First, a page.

Hemp Legislative Language Stalled in California
Legislative Language that Would Explicitly Permit Retail Sales of Hemp-Derived CBD in Supplements, Cosmetics and Food & Beverage Products Fails to Pass in 2020 State Legislative Session
By Steven Hoffman
September 1, 2020
After intense negotiations in late August with California Governor Gavin Newsom’s team, hemp industry leaders were feeling bullish that they had struck an eleventh-hour deal to prevent undue restrictions on the sale of hemp and CBD products in the state.
They also were hopeful that proposed legislative language favorable to the industry would be passed before the state legislature took its final recess for the year on August 31.
However, despite much effort by industry leaders and lobbyists, the proposed language failed to pass “for the time being” that “would explicitly permit the retail sale of hemp-derived CBD as a dietary supplement, cosmetic and food and beverage additive,” the U.S. Hemp Roundtable announced on September 1.
“This disappointing result wasn’t for a lack of trying. The Roundtable was proud to work closely with the California Hemp Council and a broad coalition of California farmers, retailers and small businesses. We were deeply impressed by the leadership shown by our bill authors, Senator Scott Wilk and Assemblypersons Cecilia Aguiar-Curry and Buffy Wicks. And we were blown away by the grassroots support we received from you, our Hemp Supporters,” U.S. Hemp Roundtable stated.
“More than 1,000 emails and phone calls reached legislators this week, almost getting the bill across the finish line during a time where the legislature was consumed with COVID response, both as a policy matter and physical reality,” the trade association reported.
However, “due to intra-party fights that had nothing to do with our legislation, the state Senate leadership refused to allow a vote on our legislative language, despite the Governor’s endorsement and the overwhelming bi-partisan support for hemp farmers and our industry,” it added.
Jonathan Miller, General Counsel of the U.S. Hemp Roundtable, also warned of “malign interests that continue to oppose this effort” because they view the hemp industry “as competition to their economic interests,” he said.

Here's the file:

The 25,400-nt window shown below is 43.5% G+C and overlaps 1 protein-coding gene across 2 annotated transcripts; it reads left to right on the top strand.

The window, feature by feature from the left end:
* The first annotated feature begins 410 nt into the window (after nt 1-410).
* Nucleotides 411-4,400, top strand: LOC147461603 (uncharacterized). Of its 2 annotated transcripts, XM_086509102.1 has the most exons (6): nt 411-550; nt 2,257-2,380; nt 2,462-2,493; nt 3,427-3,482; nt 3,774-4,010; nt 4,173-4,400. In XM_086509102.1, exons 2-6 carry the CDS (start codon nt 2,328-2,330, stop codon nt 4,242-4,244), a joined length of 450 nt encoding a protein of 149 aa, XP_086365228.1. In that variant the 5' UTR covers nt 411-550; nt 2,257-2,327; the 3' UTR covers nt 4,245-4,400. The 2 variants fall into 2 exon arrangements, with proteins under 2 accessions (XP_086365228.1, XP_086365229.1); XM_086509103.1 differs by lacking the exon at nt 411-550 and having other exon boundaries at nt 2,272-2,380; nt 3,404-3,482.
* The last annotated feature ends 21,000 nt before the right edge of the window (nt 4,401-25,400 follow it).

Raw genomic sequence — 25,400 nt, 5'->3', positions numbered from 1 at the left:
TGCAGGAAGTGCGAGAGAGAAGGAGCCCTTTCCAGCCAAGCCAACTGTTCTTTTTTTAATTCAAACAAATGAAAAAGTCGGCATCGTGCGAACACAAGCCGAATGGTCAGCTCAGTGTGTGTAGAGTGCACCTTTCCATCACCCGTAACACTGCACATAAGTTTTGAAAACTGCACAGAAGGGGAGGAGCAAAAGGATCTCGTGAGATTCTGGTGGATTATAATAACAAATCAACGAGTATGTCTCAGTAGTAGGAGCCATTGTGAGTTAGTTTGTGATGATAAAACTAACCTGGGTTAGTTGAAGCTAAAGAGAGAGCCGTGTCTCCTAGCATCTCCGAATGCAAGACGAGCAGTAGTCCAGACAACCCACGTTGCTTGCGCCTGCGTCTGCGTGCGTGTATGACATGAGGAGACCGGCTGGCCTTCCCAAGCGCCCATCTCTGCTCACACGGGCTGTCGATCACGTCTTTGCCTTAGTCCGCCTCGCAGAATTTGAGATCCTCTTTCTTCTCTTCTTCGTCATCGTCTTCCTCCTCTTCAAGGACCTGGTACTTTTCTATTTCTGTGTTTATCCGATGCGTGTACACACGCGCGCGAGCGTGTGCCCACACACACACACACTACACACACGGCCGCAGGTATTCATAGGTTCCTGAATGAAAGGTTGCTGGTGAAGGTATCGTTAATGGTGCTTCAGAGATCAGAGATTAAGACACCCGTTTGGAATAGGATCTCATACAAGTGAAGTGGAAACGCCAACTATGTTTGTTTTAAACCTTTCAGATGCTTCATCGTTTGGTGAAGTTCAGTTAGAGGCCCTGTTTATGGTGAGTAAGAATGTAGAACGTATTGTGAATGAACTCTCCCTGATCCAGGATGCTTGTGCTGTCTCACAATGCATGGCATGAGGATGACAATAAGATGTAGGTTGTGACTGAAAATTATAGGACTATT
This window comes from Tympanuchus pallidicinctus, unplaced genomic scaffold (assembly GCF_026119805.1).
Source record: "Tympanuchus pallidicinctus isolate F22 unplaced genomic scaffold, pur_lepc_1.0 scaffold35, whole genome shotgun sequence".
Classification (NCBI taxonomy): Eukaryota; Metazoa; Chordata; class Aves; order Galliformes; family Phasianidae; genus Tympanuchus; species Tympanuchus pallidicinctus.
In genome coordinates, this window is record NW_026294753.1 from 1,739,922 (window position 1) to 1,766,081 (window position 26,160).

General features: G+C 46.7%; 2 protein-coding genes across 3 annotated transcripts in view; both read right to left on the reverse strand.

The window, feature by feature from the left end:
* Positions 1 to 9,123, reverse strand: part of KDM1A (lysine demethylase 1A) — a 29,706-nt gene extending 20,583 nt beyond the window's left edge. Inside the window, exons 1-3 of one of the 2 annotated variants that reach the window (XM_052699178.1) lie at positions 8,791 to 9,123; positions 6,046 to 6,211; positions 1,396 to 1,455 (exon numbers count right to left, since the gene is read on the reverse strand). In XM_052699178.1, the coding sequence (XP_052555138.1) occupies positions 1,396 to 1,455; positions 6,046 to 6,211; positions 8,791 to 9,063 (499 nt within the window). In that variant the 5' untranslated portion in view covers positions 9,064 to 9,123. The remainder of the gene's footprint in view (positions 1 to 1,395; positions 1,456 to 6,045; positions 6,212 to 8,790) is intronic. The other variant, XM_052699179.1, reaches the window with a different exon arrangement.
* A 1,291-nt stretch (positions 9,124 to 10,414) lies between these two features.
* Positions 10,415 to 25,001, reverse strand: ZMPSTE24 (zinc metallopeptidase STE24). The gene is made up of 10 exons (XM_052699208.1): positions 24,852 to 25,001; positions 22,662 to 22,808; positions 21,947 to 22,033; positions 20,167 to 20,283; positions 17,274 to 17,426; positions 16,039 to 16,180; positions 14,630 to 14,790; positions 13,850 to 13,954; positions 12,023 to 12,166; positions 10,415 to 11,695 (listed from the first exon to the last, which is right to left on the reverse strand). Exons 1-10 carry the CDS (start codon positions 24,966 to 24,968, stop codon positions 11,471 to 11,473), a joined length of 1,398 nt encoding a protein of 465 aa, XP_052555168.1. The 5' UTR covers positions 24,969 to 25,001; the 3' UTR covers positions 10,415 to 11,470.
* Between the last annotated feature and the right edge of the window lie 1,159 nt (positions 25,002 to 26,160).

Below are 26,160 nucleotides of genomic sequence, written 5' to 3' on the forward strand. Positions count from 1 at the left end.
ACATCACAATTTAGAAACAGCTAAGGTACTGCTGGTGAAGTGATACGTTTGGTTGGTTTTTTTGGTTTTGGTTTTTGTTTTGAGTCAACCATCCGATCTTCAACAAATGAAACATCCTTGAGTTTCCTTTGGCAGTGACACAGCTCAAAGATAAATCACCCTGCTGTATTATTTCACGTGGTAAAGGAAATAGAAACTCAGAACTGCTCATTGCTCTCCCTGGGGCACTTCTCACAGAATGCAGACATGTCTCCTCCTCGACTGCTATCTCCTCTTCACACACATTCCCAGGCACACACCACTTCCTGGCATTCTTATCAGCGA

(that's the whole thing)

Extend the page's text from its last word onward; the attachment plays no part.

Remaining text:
Adverse Language Spurred Industry to Action
Earlier last month, hemp industry leaders were taken aback when Governor Newsom’s office floated regressive language to regulate the hemp extract market to the point where interstate commerce would not be allowed, and where sale of CBD products including tinctures, dietary supplements, ingestible products and topicals would be prohibited to individuals under 21 years of age, enforced with criminal penalties.
“The good news,” said Miller in late August, “is that we were able to reach a compromise with the Governor’s office. While it’s not perfect, it is much improved over the original proposal, and would remove the black cloud that has been hovering over the hemp and CBD industry in California for the last two years.”
According to Miller, the compromise language included the following:
- Explicitly clarify that hemp-derived products such as CBD could be sold at retail as a dietary supplement and a food additive
- No interstate commerce prohibitions
- No strict age limits set for the products
Regarding the U.S. Roundtable’s warning of “malign efforts” emerging to try to kill favorable hemp/CBD regulation in the state, Miller said, “While the vast majority of marijuana activists and lobbies have been supportive, there are a few that view hemp/CBD as competition and have been trying to undermine the effort to explicitly legalize hemp/CBD.”
As such, Miller encourages hemp industry members and advocates to visit the U.S. Hemp Roundtable’s hempsupporter.com website, where constituents can stay informed and involved.
“This outcome is certainly a big disappointment for the hemp industry, but I remain confident that we will prevail in the end,” said Miller. “Hemp and CBD have strong, bi-partisan support in California, and once we get past the unrelated political issues, we will see strong laws that explicitly permit the retail sale of hemp-derived CBD as dietary supplements, cosmetics and food and beverage additives,” he shared.
“We are hopeful, as well, that Governor Newsom will honor the compromise we reached and ensure that state agencies issue immediate formal enforcement discretion, permitting the sale of CBD products while the legislation is considered,” Miller added.
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Steven Hoffman is Managing Director of Compass Natural, providing brand marketing, PR, social media, and strategic business development services to natural, organic, sustainable and hemp/CBD products businesses. Compass Natural serves in PR and programming for NoCo Hemp Expo and Southern Hemp Expo, and Hoffman serves as Editor of the weekly Let’s Talk Hemp Newsletter, published by We are for Better Alternatives. Contact email@example.com.